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VIEWPOINT

RITA CLIFTON

Surviving Enron: the real


value of branding

H
OW SHOULD one react to the I am not going to be an apologist for bad
current climate of exposés, moral decisions and poor business timing on the intro-
outrage and requests for honesty in duction of new corporate names. Rather, I will
big business practice? emphasise that good and real ‘brand’ activity
Should we laugh, cry, cheer, shrug? Overall, I generates real (as opposed to manipulated) value
think I favour a wry smile on the surface, with a for customers. It is unfortunate that name
steady determination to feel optimistic under- changes and superficial cosmetic packaging exer-
neath. cises have been termed ‘rebranding’ in media
A wry smile because so many prevailing atti- coverage. As anyone in a good business knows,
tudes in the business world have conspired to branding should be the central organising prin-
bring us to this point. Despite all the ethical ciple to give a business the strongest sustainable
rhetoric, the compelling business case for ‘dou- competitive advantage throughout everything it
Recent ble bottom lines’ and the recognition of the does – from the particular way quality products
need for broader measures of national wellbeing are developed, to a unique style of customer
corporate (illustrated by such examples as the govern- service, to distinctive communication and to
scandals have ment’s ‘quality of life’ indicators), people run- corporate behaviour in the round.
ning quoted businesses will in the end focus on This good brand practice has little to do with
prompted what they are really measured and rewarded by: desperate ‘rebadging’ exercises, which will never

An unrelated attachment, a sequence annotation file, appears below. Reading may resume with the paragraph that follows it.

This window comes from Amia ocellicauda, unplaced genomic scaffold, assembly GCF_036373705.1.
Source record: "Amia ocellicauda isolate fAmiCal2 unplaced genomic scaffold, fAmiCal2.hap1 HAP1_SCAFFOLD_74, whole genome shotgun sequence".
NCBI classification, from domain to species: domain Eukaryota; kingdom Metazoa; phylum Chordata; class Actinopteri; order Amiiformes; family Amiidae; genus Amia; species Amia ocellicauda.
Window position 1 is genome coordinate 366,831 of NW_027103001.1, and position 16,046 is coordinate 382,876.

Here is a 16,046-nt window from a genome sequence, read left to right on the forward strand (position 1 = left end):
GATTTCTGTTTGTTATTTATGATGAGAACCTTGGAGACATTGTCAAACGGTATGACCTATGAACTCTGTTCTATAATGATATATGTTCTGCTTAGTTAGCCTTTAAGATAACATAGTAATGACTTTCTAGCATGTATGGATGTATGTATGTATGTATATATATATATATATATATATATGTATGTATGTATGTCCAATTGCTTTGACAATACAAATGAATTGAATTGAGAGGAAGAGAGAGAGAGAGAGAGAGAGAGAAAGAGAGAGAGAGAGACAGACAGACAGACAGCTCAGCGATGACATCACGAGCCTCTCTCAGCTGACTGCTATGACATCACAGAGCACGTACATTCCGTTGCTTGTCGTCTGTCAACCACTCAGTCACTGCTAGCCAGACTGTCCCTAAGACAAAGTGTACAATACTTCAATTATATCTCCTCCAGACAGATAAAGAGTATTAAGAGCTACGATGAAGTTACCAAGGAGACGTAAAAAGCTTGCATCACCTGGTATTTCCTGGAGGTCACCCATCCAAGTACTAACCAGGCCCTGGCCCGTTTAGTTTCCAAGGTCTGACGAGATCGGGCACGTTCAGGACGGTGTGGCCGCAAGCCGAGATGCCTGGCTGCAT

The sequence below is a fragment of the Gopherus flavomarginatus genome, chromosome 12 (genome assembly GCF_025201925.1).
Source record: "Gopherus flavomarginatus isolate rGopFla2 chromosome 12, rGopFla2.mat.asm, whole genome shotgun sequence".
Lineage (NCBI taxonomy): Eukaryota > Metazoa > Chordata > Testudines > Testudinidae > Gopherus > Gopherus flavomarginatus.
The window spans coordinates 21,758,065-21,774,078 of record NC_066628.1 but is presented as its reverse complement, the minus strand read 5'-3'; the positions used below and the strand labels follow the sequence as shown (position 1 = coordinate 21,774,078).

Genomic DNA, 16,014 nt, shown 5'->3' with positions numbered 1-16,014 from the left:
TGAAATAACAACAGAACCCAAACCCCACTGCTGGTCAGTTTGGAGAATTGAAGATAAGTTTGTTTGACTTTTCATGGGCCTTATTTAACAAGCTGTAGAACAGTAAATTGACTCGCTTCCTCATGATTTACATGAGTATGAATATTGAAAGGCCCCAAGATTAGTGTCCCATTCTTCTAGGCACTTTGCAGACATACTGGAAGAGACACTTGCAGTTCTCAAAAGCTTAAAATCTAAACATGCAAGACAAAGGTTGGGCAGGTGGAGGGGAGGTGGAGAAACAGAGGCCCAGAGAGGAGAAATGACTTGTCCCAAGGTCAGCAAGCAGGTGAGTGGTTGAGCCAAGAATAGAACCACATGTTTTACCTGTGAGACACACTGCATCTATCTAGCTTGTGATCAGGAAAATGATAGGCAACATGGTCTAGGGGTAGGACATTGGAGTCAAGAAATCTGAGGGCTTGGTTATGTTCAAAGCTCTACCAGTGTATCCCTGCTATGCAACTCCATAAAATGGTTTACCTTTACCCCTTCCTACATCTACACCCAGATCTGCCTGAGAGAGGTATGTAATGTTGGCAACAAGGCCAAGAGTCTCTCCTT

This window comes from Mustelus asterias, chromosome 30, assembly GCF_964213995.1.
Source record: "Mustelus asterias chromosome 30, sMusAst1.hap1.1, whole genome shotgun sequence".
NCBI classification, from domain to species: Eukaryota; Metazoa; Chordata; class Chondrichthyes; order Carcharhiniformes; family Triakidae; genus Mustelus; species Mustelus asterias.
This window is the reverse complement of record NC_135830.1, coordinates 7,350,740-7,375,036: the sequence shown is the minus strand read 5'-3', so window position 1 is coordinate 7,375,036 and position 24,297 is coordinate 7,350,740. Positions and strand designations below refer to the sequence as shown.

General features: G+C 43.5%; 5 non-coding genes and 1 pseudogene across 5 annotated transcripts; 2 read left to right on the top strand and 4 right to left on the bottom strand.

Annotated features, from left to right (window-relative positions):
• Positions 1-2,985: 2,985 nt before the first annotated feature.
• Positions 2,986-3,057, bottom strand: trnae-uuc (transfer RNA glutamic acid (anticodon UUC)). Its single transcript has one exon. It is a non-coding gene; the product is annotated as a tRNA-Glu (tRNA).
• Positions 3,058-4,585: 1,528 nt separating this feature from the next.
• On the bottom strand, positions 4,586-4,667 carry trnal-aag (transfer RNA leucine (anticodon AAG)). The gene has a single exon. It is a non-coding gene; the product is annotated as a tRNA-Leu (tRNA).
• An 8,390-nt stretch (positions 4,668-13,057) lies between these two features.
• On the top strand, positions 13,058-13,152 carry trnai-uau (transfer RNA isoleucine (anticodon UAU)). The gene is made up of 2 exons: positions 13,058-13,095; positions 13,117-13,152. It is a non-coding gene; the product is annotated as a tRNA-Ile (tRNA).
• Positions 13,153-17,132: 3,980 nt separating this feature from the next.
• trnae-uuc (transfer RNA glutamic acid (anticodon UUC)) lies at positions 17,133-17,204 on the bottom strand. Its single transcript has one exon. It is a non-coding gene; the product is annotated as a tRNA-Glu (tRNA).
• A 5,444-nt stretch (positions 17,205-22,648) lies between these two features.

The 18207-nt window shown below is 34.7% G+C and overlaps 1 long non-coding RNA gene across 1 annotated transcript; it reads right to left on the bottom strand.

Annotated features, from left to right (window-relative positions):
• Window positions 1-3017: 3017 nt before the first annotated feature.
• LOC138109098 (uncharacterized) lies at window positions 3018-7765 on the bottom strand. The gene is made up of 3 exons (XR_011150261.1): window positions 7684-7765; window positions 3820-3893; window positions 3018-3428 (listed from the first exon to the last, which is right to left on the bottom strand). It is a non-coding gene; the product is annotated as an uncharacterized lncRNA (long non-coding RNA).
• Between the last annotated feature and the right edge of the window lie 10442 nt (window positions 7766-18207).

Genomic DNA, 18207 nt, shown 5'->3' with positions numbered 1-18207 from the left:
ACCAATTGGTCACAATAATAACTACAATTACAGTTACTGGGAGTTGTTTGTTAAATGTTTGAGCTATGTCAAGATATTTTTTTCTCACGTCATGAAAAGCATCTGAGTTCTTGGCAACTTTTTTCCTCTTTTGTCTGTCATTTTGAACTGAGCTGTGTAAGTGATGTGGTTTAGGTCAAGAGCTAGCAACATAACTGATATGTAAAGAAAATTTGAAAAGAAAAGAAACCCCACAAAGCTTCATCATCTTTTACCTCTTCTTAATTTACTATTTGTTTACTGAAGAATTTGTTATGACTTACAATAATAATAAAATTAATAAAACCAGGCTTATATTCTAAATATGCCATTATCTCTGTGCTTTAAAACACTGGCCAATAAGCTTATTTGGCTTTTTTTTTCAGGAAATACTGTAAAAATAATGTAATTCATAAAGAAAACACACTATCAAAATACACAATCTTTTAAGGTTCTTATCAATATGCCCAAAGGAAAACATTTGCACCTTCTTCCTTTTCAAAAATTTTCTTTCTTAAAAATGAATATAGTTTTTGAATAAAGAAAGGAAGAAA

profit and shareholder return. Not a problem in make a bad or confused business better.
no little itself, but if they can’t generate fast and big A good brand is not only the most valuable
soul-searching enough results by the sustainable route (i.e. cus- and sustainable corporate asset, it is also the best
tomer loyalty, innovation and organic growth), protection investors and the community at large
in the business there is a strong temptation to engineer the can have against corporate malpractice, as well
community. numbers to get those results. as the pressure point for positive change. Again,
As a business nation we have even, perhaps if the brand is a company’s most important and
RITA CLIFTON unwittingly, tended to encourage this problem. enduring economic asset, any company in its
It starts from the top. Despite being interested right mind is going to want to maintain and
prefers a wry in broader indicators, the government is proud- build that asset. If that is the carrot, then the
smile est of economic growth and GDP. The manage- stick is seeing how worthless the once proud
ment route to the top of so many companies is names of Andersen and Enron have become.
accounting and financial, rather than through Ironically, all this is a source of optimism.
business generation and marketing skills. We Shocks to the business and human system have a
value the technical expertise of financial and habit of reminding us of basic truths. The most
legal advisers (and encourage the propagation of reliable way of making money legally is by
their impenetrable ‘internal language’) over and building a brand and corporate reputation that
above creative industries, and way in excess of meet and exceed their audiences’ demands. The
those in public duty. quickest way to destroy this money is to destroy
A wry smile also seems appropriate in view of brand trust. In an all-seeing digital world, and in
the sensational treatment by some parts of the a word-processed media environment where the
media of the latest corporate accounting scan- ghosts of past mistakes are never laid to rest,
dals and its similarity with the lampooning of there is no long term hiding place – real or vir-
new corporate names and corporate identities tual – for corporate wrongdoing any more.
over the past couple of years. The extent of the The mention of ‘media environment’ gives a
accounting issue dwarfs ‘rebranding’ exercises in last excuse for a wry smile. Media brands face
financial terms, even using the mischievously great financial strains at the moment, and the
inflated figures quoted for name changes in the pressure to sell newspapers, airtime and chan-
press. A major renaming project would have sev- nels of all kinds is intense. Who is going to
eral noughts after the decimal point in percent- guard The Guardian and its media colleagues?
age comparison with Enron’s ‘missing’ billions . The rather maligned, but ultimately the hero of
the piece, brand itself, and the reputation that it
Rita Clifton is Chair of Interbrand needs to protect with its own stakeholders. ❦

2 Market Leader Autumn 2002